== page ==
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Ever wanted to know what we get up to on the RSC graduate scheme? In this blog, members of our graduate scheme describe some of the interesting (or unusual!) activities and projects they are working on, as well as what it is like to work in a variety of departments across the RSC.

Find out more about the RSC Graduate Scheme here

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All good things come to an end, as does my time on the RSC graduate scheme.

I’ve written the last few chapters of my time at the Royal Society of Chemistry here in the Chemistry World team. I’ve dabbled in writing science and business news stories, writing and recording podcasts, planning a feature story, running the science communication competition and project managing a team to improve the user experience of the Chemistry World website. I was also thrown into the deep end with my first press week – learning how to copyedit, proofread and produce Education in Chemistry, The Mole and Chemistry World itself.

I’m not only sad to be leaving a job, but my friends and colleagues too. I’ve spent my final few days here saying goodbye and stuffing my face full of food – pictured are the grads eating our Christmas pot luck.

Looking back at what I’ve learnt over the past 15 months, I can definitely recommend the graduate scheme to anyone wanting experience working in a non-lab-based science role. I’ve learnt so much and the employment opportunities after the graduate scheme are rife here, however I’ve decided to write a new chapter to my education by going back to undertake my natural products PhD at the university of Surrey.
But that’s not to say I won’t be leafing back through the pages of my time here – I’m leaving with some freelance science writing work, fond memories and more recipes for (vegan) baked goods than I could possibly imagine.

Farewell for now! If you want to keep in touch with my anecdotes - you can usually find them on Twitter...

Emily James was a Graduate on the Royal Society of Chemistry's Graduate Scheme.  To see if we are currently recruiting for the RSC graduate scheme click here.
Posted by Emily James on Dec 13, 2013 10:30 AM GMT

The Strategic Innovation group is a recently established directorate, and, as the name suggests it performs a variety of interesting work.

It’s made up of the Business Development and Business Intelligence team, the Community and Customer Innovation team, the International Development team, the eScience team and the Solutions team. Over the last four months I have been based within the Business Development team, and as well as getting to know this team, I have had the opportunity to work with colleagues from across the department. For more information about the team - take a look at this blog.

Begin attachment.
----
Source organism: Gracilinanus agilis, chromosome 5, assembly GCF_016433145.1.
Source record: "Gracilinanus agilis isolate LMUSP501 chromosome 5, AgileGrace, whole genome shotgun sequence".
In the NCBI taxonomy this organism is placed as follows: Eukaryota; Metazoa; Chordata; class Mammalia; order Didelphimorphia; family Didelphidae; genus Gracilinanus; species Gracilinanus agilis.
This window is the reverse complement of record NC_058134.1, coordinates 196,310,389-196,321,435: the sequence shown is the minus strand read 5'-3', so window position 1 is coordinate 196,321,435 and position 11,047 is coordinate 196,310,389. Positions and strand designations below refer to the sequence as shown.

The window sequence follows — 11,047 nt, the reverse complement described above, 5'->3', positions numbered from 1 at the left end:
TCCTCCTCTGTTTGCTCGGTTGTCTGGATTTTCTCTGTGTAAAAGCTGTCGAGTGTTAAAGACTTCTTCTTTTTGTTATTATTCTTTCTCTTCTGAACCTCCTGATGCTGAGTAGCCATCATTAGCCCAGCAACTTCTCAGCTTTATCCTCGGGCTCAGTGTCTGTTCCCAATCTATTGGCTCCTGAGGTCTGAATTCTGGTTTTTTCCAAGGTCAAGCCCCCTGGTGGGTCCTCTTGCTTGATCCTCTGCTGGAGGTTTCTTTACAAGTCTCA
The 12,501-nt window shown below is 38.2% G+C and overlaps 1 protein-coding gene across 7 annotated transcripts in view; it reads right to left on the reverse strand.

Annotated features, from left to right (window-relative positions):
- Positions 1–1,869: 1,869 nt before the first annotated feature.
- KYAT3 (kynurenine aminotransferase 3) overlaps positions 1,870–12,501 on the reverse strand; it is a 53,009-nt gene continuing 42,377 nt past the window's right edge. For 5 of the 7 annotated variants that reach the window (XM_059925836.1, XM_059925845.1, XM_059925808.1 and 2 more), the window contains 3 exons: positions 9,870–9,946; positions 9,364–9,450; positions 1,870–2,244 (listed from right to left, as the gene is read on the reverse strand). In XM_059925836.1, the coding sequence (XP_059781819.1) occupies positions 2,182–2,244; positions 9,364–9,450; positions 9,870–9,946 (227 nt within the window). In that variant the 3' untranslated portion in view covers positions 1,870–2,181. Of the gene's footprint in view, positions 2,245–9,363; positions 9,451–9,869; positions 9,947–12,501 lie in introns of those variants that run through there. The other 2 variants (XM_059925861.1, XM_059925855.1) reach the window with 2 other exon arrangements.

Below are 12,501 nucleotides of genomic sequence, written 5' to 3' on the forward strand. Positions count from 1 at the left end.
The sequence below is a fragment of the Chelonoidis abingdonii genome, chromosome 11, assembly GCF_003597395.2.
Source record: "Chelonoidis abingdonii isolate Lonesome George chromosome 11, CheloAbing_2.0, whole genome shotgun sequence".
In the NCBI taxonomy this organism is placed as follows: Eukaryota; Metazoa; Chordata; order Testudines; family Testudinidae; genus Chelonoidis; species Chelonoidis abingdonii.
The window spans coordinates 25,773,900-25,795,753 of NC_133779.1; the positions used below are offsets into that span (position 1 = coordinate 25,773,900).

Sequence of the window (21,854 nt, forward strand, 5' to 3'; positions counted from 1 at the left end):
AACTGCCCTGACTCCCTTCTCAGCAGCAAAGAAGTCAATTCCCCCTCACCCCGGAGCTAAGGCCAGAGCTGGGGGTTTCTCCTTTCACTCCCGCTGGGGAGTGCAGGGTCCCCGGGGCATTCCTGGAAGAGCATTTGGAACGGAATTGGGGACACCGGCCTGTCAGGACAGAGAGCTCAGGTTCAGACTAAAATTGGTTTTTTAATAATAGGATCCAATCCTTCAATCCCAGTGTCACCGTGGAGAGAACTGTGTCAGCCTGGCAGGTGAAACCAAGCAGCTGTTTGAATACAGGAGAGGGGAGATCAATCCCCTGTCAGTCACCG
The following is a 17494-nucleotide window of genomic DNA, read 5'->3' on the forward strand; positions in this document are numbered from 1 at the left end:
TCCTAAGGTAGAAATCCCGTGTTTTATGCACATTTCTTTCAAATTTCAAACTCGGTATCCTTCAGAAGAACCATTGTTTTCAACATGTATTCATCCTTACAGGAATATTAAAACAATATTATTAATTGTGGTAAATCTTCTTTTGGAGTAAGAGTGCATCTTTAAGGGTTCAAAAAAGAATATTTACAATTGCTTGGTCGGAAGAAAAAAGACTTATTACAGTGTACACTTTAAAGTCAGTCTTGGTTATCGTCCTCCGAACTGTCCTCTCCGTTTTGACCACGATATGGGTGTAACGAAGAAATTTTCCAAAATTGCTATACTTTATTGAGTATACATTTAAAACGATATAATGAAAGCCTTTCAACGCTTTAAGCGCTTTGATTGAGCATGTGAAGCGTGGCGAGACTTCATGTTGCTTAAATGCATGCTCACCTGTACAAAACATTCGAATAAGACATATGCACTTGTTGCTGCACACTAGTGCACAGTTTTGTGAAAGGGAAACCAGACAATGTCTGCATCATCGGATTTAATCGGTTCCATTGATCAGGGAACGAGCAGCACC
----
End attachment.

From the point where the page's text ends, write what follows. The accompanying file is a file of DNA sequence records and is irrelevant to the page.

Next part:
Half of my role has involved using skills developed during my Communications placement, and the other half has taught me new skills. Business Development related tasks have included researching aspects of our competitors, user testing for our new platforms, and I have also been fortunate enough to be part of the project teams of two of the most interesting and exciting projects – the digital regeneration of our web presence ( – where the aim is to launch a user-friendly web presence that looks great and is easy to use - and the launch of our new Chemical Sciences Article Repository, which is the subject specific repository that allows authors, publishers and institutions to deposit Open Access papers.

In September, I was also fortunate enough to help at a workshop held at Burlington House called ‘Open Innovation and Neglected Diseases’, where as well as learning a great deal about the topic, I also learnt how events like that were organised, and I met some really interesting people.
Using my communications skills, I have helped raise awareness of a new Royal Society of Chemistry initiative called the Global Chemistry Network. As part of a project team we organised two internal staff ‘open days’ where we showcased the work that was happening as part of the Global Chemistry Network project – such as the launch of the new Chemical Sciences Article Repository, the Royal Society of Chemistry Account and Profile and the work we are doing to ‘Digitally Enhance the RSC Archive’. (We also provided ‘innovative’ cakes for attendees – delicious cakes that were made up of an unusual combination of flavours.)

As a result of sitting next to Oscar Gillespie, a Multimedia Innovation Specialist, whose work predominantly involves designing interactive and educational chemistry games, I have helped him with the Molecular Treasure Hunt game – a pirate based game where you have to cure sick pirates using specific molecules.

I have really enjoyed my time so far within the Strategic Innovation group, as it has been really interesting being involved with the initial ideas that lead to us launching new products, services and technologies for the benefit of our community.

Posted by Marie Chapman on Dec 10, 2013 9:51 AM GMT

The first two months of the graduate scheme have flown by in my rotation in Books.

As I had absolutely no previous experience of book publishing, this was an exciting place to start the scheme. It came as quite a surprise to find out I’d be in Books as this is a brand new rotation that I hadn’t heard about before. It’s been a good experience being the first graduate to work in the department, and figuring out with my very friendly line manager Leanne how to manage my work flow and how I should be getting involved in a range of different projects.